As citizens of the world, we are experiencing an unprecedented set of challenges as we respond to the spread of COVID-19. We hope this is a once-in-a-lifetime challenge while also being an opportunity to take a strong, proactive public health approach to a global pandemic. And, throughout this, we want you to know that you and your loved ones are in our thoughts.
I am emailing to update you on the actions we are taking to ensure the health and safety of our students, faculty, and staff. By now, you have likely read about some of the precautions we are taking to protect our community: course instruction will be delivered online starting March 23, when students return from spring break; our faculty and staff are working remotely; and university-wide events such as Alumni Weekend have been canceled. We are also in constant communication with University leadership, field agencies, and others in our community whose operations are impacted by these changes. These decisions are being made with the best information available and with an eye toward community health. As we continue to monitor the situation and adjust plans as needed, we will notify you of changes. If you have any questions about what is happening, we invite you to reach out to us.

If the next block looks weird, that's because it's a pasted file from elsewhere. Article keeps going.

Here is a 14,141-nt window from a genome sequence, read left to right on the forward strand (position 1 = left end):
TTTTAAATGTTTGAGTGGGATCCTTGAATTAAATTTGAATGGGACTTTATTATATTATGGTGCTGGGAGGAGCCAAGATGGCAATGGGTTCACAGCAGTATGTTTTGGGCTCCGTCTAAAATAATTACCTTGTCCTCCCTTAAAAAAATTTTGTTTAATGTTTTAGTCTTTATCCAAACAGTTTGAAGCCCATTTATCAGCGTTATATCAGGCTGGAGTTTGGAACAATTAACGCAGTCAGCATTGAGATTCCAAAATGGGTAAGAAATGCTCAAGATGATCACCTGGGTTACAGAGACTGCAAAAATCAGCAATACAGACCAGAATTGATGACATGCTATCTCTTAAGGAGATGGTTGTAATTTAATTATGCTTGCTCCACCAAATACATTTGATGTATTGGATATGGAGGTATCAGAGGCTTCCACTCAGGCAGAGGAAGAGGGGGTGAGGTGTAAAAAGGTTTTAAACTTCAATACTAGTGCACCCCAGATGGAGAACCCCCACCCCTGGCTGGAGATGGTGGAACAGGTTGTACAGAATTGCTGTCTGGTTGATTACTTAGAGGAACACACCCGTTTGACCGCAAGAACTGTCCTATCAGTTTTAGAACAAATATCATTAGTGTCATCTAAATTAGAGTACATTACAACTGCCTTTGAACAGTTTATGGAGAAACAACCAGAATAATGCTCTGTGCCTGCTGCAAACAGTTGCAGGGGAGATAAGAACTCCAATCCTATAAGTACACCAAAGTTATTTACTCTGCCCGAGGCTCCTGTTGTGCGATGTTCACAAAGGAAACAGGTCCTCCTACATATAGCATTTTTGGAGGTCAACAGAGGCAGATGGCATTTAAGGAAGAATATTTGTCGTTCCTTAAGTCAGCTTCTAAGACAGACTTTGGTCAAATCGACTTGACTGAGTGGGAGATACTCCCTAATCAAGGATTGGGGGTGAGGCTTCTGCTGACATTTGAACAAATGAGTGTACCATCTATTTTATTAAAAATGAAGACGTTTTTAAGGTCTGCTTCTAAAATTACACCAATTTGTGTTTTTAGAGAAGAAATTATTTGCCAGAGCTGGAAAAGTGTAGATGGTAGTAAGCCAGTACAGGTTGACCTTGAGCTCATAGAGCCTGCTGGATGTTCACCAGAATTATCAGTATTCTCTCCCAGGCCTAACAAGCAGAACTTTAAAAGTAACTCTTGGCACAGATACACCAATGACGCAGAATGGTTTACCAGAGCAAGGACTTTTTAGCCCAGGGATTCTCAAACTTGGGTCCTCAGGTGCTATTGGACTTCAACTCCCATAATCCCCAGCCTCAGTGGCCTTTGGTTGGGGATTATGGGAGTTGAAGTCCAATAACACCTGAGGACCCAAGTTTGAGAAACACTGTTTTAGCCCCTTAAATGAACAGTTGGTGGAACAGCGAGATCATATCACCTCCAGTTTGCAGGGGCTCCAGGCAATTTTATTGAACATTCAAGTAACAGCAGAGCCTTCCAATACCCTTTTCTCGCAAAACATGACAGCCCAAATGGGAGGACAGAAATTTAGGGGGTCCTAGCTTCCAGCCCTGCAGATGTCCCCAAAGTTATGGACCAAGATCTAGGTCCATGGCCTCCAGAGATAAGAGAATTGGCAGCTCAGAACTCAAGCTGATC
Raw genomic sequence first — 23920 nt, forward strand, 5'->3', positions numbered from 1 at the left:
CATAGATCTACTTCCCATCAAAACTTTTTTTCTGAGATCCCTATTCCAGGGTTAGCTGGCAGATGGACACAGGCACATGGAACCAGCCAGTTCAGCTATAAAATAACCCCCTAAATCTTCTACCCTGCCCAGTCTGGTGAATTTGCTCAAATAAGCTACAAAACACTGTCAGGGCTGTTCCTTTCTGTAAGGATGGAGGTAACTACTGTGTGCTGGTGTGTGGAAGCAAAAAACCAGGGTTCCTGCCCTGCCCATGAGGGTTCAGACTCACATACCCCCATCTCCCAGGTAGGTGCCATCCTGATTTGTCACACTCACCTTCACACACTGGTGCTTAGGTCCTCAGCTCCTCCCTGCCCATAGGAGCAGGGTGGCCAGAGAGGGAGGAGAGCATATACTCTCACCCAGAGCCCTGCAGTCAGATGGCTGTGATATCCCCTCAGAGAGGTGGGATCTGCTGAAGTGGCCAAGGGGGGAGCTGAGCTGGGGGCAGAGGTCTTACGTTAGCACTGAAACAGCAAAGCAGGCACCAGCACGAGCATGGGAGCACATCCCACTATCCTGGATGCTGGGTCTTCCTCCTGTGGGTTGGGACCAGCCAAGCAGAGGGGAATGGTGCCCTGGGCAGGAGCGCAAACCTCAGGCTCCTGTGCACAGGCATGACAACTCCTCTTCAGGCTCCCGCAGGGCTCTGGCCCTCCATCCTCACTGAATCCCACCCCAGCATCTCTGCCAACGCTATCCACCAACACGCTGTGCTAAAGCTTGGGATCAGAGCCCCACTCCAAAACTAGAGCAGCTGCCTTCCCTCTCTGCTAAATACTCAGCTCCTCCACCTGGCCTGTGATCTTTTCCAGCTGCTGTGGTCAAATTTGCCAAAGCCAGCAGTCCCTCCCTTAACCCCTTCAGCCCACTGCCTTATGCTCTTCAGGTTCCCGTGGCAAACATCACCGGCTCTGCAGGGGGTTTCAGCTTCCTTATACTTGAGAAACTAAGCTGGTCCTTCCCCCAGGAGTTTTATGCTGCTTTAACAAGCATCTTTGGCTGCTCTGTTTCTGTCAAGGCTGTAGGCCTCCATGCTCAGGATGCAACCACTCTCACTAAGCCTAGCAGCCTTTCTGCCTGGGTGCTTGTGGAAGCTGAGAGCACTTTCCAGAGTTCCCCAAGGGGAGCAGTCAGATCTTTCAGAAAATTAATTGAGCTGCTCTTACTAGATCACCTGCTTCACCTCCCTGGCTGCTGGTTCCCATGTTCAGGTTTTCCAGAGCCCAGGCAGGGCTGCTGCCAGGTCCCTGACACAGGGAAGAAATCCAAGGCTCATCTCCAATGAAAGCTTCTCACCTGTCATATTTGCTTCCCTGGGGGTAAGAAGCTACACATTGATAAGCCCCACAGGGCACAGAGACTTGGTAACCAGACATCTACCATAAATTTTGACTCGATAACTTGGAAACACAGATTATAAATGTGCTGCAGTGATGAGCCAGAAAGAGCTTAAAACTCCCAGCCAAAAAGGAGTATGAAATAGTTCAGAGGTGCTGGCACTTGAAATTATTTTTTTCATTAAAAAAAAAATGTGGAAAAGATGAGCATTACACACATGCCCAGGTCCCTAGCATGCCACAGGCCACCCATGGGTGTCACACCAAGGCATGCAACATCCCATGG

While these measures will truly save lives, they will also cause disruptions, including lost wages, transportation issues, and food insecurity for many of our students. I want to thank those of you who have reached out to express your concern for our students as well as your generous offers to help. For those interested in supporting students during this difficult time, gifts can be made to our Academic Excellence Fund. Gifts made to this fund through the end of the semester will provide emergency funds for School of Social Work students in this time of need and uncertainty.
We are going to learn some things, as social workers, during this time. We are going to recognize how much we need enhanced technology-aided intervention models and skills. We are going to learn a lot about community and personal anxiety-reduction needs and models. We are going to learn how to slow down the pace of life for a time, and how to manage the things our frenetic lives sometimes mask. We are going to enjoy the beauty of spring and the countless acts of selflessness and humanity we will see in our communities. We are going to have time to practice creative self-care approaches, and appreciate and care for those closest to us. I look forward to the conversations we will have about the lessons learned and the changes we will effect because of them.
All of us at the School of Social Work continue to keep you and your loved ones in our thoughts, and we thank you for your continued support. If we can be of any assistance to you as you navigate these challenges, please reach out.
Cathryn C. Potter
Dean and Distinguished Professor
Rutgers School of Social Work